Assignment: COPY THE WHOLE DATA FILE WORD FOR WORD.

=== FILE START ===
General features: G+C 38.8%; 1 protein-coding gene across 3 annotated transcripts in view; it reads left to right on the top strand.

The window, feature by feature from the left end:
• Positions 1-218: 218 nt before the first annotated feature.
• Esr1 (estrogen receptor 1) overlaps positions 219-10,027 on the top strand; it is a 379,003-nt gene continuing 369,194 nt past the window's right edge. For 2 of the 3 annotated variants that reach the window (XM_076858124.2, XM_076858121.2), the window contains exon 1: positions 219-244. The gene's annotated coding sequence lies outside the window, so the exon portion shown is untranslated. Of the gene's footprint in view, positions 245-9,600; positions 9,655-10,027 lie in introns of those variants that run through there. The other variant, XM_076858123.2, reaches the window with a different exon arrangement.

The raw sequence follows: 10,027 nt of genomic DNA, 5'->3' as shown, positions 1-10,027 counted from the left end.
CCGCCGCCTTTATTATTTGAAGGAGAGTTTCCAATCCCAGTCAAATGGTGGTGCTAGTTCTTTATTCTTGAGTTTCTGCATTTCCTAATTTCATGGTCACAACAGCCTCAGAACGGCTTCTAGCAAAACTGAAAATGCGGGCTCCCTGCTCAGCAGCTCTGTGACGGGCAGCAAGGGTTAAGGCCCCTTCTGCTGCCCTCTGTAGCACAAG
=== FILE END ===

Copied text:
General features: G+C 38.8%; 1 protein-coding gene across 3 annotated transcripts in view; it reads left to right on the top strand.

The window, feature by feature from the left end:
• Positions 1-218: 218 nt before the first annotated feature.
• Esr1 (estrogen receptor 1) overlaps positions 219-10,027 on the top strand; it is a 379,003-nt gene continuing 369,194 nt past the window's right edge. For 2 of the 3 annotated variants that reach the window (XM_076858124.2, XM_076858121.2), the window contains exon 1: positions 219-244. The gene's annotated coding sequence lies outside the window, so the exon portion shown is untranslated. Of the gene's footprint in view, positions 245-9,600; positions 9,655-10,027 lie in introns of those variants that run through there. The other variant, XM_076858123.2, reaches the window with a different exon arrangement.

The raw sequence follows: 10,027 nt of genomic DNA, 5'->3' as shown, positions 1-10,027 counted from the left end.
CCGCCGCCTTTATTATTTGAAGGAGAGTTTCCAATCCCAGTCAAATGGTGGTGCTAGTTCTTTATTCTTGAGTTTCTGCATTTCCTAATTTCATGGTCACAACAGCCTCAGAACGGCTTCTAGCAAAACTGAAAATGCGGGCTCCCTGCTCAGCAGCTCTGTGACGGGCAGCAAGGGTTAAGGCCCCTTCTGCTGCCCTCTGTAGCACAAG